If I understand you correctly you appear to have created a "V" drill pattern with your modifications so the runner that carries oil from the main to the rod crank pin picks up the oil near the surface of the journal.

Larry
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Old 08-07-2006, 12:45 AM   #19
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Quote:
Originally Posted by hotrod
If I understand you correctly you appear to have created a "V" drill pattern with your modifications so the runner that carries oil from the main to the rod crank pin picks up the oil near the surface of the journal.
Yep, by having the oil passage like this it reduces resistance in flow in getting the oil to the pin journal. The other benfits being the hole is angled so it picks up oil easier and finally the reduction of centrifugal force acting on the oil flow.

I will be applying this oiling system to my 2.5L crank. The example in the pics was a rough test to see if it was possible which I have proven it is. I think with more time spent doing the job properly I should be able to come up with a very neat setup.
What I took pics of took me about half an hour to throw together and I only used basic hand held tools. I intend to do the 2.5 crank using a mill so I can accurately locate the drilling and improve on the angles.
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Old 08-07-2006, 01:48 AM   #20
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Then are you going to buzz it up to 12 grand and tell us when it blows up

Larry
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Old 08-07-2006, 04:28 PM   #21
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I have a picture of the drilling modification. I'll post it later today. If it works its becuase oil is being diverted down the extra hole in conjunction with the centrifugal force that is on it, instead of against it. Seems like it might help, but I think it's really hard to say. I'd rather see a non-cross-drilled crank where the oil is picked up from a central oiling bore that runs the length of the crank, or something like that.
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Old 08-07-2006, 05:13 PM   #22
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Quote:
Originally Posted by bugeyes
I recently started a thread based on balancing of subaru crankshafts. The fact is the subaru crank cannot accomodate counterweights large enough to cancel out the weight of the rod/piston. Therefore the crankshaft is considered to be a "coupled" type crank which relies on the two adjacent journal loads to cancel each other out. What I am saying is the 2 front cylinders cancel each other out due to them being 180 degrees apart on the crank. This puts extra load on the main journal between them.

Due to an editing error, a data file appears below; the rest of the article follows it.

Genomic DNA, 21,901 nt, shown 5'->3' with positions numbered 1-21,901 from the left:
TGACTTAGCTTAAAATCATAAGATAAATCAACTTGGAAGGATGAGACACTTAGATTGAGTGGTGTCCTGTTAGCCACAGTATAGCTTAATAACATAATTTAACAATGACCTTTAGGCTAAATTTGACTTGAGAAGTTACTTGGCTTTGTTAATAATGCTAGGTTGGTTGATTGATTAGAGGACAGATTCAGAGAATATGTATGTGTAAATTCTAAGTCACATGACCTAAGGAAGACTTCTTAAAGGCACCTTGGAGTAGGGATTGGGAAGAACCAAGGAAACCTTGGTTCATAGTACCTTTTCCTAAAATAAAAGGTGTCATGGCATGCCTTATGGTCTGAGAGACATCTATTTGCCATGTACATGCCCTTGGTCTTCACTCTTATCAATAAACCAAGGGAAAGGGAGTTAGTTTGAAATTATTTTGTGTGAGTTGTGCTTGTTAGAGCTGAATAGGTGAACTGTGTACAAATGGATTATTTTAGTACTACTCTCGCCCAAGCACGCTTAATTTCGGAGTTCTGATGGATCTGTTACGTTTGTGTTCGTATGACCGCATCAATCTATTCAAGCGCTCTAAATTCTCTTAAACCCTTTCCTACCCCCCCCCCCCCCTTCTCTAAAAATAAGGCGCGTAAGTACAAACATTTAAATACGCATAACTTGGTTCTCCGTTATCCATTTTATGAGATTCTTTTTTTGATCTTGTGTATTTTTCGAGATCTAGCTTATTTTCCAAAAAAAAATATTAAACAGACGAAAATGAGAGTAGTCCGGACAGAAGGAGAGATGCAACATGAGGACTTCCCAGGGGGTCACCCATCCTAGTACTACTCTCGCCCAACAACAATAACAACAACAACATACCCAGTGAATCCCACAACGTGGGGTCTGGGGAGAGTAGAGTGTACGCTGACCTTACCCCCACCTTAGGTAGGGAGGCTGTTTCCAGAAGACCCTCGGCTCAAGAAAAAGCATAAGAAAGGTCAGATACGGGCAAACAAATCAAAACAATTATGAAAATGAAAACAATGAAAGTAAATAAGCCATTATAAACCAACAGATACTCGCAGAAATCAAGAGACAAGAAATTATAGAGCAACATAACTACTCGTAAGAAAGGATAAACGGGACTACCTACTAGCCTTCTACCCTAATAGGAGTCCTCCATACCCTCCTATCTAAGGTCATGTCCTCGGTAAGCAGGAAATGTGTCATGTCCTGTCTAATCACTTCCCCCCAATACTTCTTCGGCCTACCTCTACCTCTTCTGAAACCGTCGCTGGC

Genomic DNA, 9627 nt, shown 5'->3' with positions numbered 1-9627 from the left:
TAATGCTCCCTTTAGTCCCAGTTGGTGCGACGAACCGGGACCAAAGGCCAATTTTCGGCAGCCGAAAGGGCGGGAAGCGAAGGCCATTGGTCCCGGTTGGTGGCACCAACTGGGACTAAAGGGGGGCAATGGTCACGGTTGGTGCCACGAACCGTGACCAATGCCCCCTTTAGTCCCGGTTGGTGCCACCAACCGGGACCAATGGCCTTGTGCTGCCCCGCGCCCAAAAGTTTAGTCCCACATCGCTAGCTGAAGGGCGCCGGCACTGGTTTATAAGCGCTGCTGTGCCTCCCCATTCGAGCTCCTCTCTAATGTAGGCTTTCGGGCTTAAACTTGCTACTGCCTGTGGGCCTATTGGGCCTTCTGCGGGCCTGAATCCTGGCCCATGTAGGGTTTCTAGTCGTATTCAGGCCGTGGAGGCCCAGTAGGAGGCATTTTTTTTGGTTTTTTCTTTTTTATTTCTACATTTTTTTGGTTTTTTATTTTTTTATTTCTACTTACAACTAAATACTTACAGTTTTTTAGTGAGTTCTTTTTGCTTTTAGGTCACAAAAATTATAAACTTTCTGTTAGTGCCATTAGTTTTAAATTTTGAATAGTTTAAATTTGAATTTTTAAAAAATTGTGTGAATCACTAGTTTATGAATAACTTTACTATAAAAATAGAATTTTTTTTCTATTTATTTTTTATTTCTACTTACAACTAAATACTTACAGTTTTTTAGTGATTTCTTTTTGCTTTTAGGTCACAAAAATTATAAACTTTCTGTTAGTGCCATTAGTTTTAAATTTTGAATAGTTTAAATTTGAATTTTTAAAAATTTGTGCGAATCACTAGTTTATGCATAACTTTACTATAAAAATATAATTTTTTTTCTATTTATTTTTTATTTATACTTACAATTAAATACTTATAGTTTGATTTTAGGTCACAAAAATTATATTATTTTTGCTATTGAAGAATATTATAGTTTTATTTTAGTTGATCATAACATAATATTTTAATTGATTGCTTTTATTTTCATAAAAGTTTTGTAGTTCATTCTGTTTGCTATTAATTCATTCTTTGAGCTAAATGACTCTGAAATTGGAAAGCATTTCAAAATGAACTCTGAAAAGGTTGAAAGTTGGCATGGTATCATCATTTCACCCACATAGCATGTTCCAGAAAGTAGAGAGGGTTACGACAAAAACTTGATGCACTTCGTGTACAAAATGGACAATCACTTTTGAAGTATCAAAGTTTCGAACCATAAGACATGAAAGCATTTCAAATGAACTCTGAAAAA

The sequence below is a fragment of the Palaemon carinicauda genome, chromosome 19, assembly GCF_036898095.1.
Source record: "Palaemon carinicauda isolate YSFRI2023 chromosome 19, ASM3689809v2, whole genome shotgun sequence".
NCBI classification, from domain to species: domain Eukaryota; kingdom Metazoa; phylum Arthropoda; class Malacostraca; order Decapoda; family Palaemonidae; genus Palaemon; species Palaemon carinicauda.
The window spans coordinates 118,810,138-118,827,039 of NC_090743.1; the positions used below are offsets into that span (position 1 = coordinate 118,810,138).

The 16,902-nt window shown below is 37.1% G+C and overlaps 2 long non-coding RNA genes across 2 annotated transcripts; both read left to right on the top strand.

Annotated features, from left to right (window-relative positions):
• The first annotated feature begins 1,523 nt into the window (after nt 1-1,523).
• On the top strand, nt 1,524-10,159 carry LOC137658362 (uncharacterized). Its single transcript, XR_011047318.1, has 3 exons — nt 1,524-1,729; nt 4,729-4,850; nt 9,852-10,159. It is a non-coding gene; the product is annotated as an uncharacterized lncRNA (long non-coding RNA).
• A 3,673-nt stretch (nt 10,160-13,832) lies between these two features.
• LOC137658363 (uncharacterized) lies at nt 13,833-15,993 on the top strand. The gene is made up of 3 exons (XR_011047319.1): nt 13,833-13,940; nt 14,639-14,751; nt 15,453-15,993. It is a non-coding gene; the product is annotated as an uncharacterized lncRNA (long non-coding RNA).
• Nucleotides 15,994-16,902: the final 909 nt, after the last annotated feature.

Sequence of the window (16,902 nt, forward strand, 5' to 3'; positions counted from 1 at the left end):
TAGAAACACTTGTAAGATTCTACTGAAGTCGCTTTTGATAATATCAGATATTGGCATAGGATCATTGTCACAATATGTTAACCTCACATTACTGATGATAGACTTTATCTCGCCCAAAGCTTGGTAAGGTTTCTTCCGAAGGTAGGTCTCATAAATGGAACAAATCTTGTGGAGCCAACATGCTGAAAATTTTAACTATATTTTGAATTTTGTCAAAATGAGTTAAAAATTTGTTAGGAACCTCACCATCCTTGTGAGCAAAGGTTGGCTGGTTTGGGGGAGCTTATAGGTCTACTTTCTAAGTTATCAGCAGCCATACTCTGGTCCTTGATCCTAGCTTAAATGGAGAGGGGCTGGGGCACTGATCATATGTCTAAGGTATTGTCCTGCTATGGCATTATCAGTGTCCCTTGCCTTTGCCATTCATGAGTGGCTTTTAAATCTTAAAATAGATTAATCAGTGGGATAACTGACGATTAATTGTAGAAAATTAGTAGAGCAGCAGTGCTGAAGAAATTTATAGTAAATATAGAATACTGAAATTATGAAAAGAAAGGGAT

What I am getting to here is if you fit heavy rods and heavy pistons you are increasing the load through the crank which would increase any amount of twisting and hence increase the chance of oil failure (if this theory is correct??).
making a good reason to choose piston size (for CFM: RPM differences between smaller and larger displacement) and titanium rods a good call
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Old 08-07-2006, 05:20 PM   #23
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Quote:
Originally Posted by SaabTuner
Yeah, I posted in that thread. The engine is "considered" a coupled type, but not such crank truly exists. I wouldn't be suprised if heavier rods/pistons did increase the chance of failure, but they may not necessarily do so.
add to that momentum of the rod and piston as the forces exerted are related to speed...
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Old 08-12-2006, 08:44 PM   #24
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Something to think about, the main shuts oil off to pins 1,2,3 at TDC on all 2.5's and non sti 2.0lts.

Mains that supply 1,2,3 pins, the main bearings are not full groove.

Pin oil holes are in the wrong spot too.
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Old 08-14-2006, 01:02 AM   #25
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Quote:
Originally Posted by MSR
Something to think about, the main shuts oil off to pins 1,2,3 at TDC on all 2.5's and non sti 2.0lts.

Mains that supply 1,2,3 pins, the main bearings are not full groove.

Pin oil holes are in the wrong spot too.
The rear main bearing is a full groove, the front and center are not. Yes the oil flow shuts off the rod journals 1,2,3 at TDC.

I dont beleive the pin hole position is causing oil starvation. The oil isnt getting to the rod journal because of the crappy cross drilled mains.